Residents plead for EPA to buy out their town
20 August 2009, 8:01 a.m. Updated: 20 August 2009, 3:23 p.m.
Treece It is barely a town — a ghostly remnant of nearly a century of mining, with a few dilapidated houses nestled amid mountains of gray mine wastes.
Massive sinkholes and uncapped shafts dot the landscape, a deadly reminder of the abandoned underground mining caverns below. The smell of sulfur wafts across the road. A creek runs red from minerals left behind by long-gone lead- and zinc-mining operations.
Children have grown up here swimming in some of the 200-feet deep sinkholes where the blue water is so acidic that for years people thought they were getting a sunburn playing in them. Toxic dunes of lead-ridden crushed rock and sand called chat have beckoned a generation of motorcycle and four-wheeler enthusiasts.
For the 70 or so families who live here, this polluted land is home. Now the town’s future may be decided by Congress as it mulls the fate of a $3.5 million bill to buy out the last of its residents. Rep. Lynn Jenkins, R-Kan., introduced the bill after the state’s two senators were unable to convince the Environmental Protection Agency to fund a buyout using federal stimulus money.
Many residents of this poor community say they can’t afford to move. The contamination prevents them from getting loans to fix their houses or get out from under mortgages. Some say to move would force them into bankruptcy or foreclosure.
On Thursday, Jenkins hosted a delegation from the EPA on a tour of Treece and the surrounding area to hear from residents and see the problems left behind by the town’s mining past. Nearly 70 townspeople, government officials and others converged outside its tiny city hall for the event. Among them was Brian Lasiter, who pleaded for a buyout so parents like him could get their children out of town.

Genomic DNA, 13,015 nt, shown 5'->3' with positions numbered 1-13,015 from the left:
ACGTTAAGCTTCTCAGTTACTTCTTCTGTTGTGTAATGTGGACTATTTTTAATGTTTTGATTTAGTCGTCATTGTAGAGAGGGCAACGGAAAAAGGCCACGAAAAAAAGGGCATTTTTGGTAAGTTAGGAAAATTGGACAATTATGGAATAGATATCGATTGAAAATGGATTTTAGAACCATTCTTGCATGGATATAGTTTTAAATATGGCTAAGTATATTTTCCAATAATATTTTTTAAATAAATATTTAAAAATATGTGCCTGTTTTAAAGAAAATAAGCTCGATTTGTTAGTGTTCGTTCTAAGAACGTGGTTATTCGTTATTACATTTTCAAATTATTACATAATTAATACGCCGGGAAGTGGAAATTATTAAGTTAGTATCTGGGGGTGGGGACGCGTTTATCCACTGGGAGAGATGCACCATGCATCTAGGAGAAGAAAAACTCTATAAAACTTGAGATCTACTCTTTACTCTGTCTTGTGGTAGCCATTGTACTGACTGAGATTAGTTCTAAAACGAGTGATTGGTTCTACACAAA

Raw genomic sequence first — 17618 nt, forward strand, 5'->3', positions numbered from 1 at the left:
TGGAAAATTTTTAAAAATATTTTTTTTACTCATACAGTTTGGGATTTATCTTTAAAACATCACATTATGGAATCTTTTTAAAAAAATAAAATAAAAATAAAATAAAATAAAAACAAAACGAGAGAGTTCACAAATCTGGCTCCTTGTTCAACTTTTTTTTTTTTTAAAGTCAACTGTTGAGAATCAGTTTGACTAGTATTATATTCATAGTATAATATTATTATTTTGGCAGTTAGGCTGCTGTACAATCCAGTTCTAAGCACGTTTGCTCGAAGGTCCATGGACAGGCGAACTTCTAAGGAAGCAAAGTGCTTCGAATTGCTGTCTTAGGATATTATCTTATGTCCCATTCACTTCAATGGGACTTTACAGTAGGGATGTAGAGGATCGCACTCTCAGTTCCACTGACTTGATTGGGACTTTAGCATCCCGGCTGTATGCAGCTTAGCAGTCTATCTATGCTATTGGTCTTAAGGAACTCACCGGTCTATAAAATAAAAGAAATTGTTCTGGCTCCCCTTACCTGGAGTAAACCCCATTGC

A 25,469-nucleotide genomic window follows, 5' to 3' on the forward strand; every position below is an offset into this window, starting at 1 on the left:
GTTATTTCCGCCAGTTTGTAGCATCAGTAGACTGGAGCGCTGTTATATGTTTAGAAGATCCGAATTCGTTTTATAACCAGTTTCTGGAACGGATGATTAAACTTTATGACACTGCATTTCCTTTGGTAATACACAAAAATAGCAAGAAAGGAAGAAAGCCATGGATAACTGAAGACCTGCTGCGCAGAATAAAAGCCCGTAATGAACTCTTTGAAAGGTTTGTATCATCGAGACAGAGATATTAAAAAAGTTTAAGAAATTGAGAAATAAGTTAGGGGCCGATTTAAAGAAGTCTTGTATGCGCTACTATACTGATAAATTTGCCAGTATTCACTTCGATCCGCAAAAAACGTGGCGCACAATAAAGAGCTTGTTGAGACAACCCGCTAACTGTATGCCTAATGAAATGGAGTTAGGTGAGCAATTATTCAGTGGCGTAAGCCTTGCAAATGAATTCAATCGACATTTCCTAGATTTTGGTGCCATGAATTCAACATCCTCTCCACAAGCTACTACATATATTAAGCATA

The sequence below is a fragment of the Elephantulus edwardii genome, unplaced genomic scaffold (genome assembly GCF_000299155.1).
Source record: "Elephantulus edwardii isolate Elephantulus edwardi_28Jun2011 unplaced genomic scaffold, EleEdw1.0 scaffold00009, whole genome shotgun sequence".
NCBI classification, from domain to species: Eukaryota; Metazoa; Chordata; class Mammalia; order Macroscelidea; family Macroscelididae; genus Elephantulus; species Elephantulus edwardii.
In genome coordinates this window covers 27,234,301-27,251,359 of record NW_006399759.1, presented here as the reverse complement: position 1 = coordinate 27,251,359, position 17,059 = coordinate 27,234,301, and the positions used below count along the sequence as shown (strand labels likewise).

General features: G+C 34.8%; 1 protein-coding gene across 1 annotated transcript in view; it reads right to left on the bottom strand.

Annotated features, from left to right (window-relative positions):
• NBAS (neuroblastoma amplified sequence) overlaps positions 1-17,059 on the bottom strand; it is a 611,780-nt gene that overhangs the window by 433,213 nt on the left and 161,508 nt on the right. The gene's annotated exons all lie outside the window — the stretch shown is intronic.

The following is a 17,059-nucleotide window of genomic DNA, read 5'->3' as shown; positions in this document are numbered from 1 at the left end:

The EPA plans to use stimulus money to clean up about 380 acres and 2.1 million cubic yards of mine waste around Treece and nearby Baxter Springs.
“It is our opinion that is not good enough. This community is not what it was,” Jenkins told residents.
Among the EPA officials who toured the area were Mathy Stanislaus, assistant administrator; Bob Sussman, senior policy counsel; and William Rice, acting Region 7 administrator.
Stanislaus told the locals that government officials take their concerns seriously but made no promises.
Mines beneath the region where Kansas, Missouri and Oklahoma meet once contained the richest lead and zinc ore production in the world. Today, the area has soil and water contaminated with cadmium, lead and zinc. So vast are the caverns left that the ground can collapse into them. In some places, such cave-ins are a greater risk than the pollution itself.
Letting the area die
Treece lies less than a mile from Picher, Okla., where the EPA has funded a buyout and moved residents. Treece residents argue their town was originally part of Picher and faces the same challenges.
While the van of EPA officials traveled on the highway between the two communities, state Rep. Doug Gatewood said local legend has it that beneath the road was a cavern so large it could fit the Astrodome, the massive professional sports stadium in Houston.
Less than 30 feet of soil separates the roadway from the cavern, prompting local authorities to lower weight limits on the road and scrap road improvements.
“They are just letting this area die, and it is probably best,” Gatewood said. “Treece needs to be included in that.”
Kansas Gov. Mark Parkinson said the state has been asking for a special federal appropriation for the relocation of Treece residents since April 2006.
“Today, under a new President, administration officials from the EPA are coming to Treece, and this is an encouraging sign,” Parkinson said in a statement. “At the state level, we will continue to do all that we can to bring about a conclusion to this issue.”